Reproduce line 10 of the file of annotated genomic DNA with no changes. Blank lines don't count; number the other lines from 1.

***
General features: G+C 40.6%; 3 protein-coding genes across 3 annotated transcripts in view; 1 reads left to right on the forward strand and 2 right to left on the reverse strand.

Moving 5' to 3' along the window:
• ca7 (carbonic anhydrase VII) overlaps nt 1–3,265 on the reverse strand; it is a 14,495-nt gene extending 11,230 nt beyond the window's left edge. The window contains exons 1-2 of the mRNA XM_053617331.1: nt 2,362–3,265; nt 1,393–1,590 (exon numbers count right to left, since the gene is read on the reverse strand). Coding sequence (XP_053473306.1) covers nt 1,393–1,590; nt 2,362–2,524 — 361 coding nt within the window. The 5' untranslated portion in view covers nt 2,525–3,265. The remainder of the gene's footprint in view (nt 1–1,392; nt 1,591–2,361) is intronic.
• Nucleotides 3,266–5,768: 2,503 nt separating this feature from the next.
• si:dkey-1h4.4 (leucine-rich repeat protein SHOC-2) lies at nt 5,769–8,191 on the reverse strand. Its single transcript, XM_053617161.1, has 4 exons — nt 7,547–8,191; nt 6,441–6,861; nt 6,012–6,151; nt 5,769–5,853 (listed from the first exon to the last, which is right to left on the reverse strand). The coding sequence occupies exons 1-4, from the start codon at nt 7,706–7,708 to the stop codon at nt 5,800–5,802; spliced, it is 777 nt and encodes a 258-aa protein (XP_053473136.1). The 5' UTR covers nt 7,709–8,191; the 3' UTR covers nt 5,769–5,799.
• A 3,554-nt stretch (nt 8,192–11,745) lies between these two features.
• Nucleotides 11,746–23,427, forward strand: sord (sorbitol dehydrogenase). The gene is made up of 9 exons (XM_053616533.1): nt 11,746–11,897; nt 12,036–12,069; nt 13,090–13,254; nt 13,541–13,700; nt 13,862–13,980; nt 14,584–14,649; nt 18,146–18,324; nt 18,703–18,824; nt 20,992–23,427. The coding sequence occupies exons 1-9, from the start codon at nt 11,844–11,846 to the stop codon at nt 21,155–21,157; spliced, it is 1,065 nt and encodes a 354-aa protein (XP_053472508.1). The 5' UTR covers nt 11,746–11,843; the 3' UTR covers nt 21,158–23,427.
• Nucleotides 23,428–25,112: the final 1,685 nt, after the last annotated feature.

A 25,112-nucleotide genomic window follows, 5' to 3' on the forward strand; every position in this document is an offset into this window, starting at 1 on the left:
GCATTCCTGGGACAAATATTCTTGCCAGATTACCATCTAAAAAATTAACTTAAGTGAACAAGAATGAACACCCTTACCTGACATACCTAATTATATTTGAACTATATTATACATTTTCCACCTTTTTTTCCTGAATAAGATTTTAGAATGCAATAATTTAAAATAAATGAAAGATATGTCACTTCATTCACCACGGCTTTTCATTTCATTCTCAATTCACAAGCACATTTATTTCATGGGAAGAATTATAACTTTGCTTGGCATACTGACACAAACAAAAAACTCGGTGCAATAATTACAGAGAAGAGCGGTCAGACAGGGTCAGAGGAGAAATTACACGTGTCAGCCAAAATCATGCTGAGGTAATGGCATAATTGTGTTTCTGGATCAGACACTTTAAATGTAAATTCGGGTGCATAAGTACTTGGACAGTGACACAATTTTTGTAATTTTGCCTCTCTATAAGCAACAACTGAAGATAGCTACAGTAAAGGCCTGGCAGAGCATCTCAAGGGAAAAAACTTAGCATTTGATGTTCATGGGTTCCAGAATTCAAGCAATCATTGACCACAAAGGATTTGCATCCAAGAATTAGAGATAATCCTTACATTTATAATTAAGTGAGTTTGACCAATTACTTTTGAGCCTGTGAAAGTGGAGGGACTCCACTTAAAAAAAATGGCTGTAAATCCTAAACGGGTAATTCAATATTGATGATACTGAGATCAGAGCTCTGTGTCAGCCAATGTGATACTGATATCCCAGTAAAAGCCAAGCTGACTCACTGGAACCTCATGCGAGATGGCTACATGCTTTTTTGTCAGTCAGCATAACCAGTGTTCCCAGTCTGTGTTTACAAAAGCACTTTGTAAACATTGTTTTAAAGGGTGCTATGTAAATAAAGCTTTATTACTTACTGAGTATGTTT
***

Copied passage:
GCATTCCTGGGACAAATATTCTTGCCAGATTACCATCTAAAAAATTAACTTAAGTGAACAAGAATGAACACCCTTACCTGACATACCTAATTATATTTGAACTATATTATACATTTTCCACCTTTTTTTCCTGAATAAGATTTTAGAATGCAATAATTTAAAATAAATGAAAGATATGTCACTTCATTCACCACGGCTTTTCATTTCATTCTCAATTCACAAGCACATTTATTTCATGGGAAGAATTATAACTTTGCTTGGCATACTGACACAAACAAAAAACTCGGTGCAATAATTACAGAGAAGAGCGGTCAGACAGGGTCAGAGGAGAAATTACACGTGTCAGCCAAAATCATGCTGAGGTAATGGCATAATTGTGTTTCTGGATCAGACACTTTAAATGTAAATTCGGGTGCATAAGTACTTGGACAGTGACACAATTTTTGTAATTTTGCCTCTCTATAAGCAACAACTGAAGATAGCTACAGTAAAGGCCTGGCAGAGCATCTCAAGGGAAAAAACTTAGCATTTGATGTTCATGGGTTCCAGAATTCAAGCAATCATTGACCACAAAGGATTTGCATCCAAGAATTAGAGATAATCCTTACATTTATAATTAAGTGAGTTTGACCAATTACTTTTGAGCCTGTGAAAGTGGAGGGACTCCACTTAAAAAAAATGGCTGTAAATCCTAAACGGGTAATTCAATATTGATGATACTGAGATCAGAGCTCTGTGTCAGCCAATGTGATACTGATATCCCAGTAAAAGCCAAGCTGACTCACTGGAACCTCATGCGAGATGGCTACATGCTTTTTTGTCAGTCAGCATAACCAGTGTTCCCAGTCTGTGTTTACAAAAGCACTTTGTAAACATTGTTTTAAAGGGTGCTATGTAAATAAAGCTTTATTACTTACTGAGTATGTTT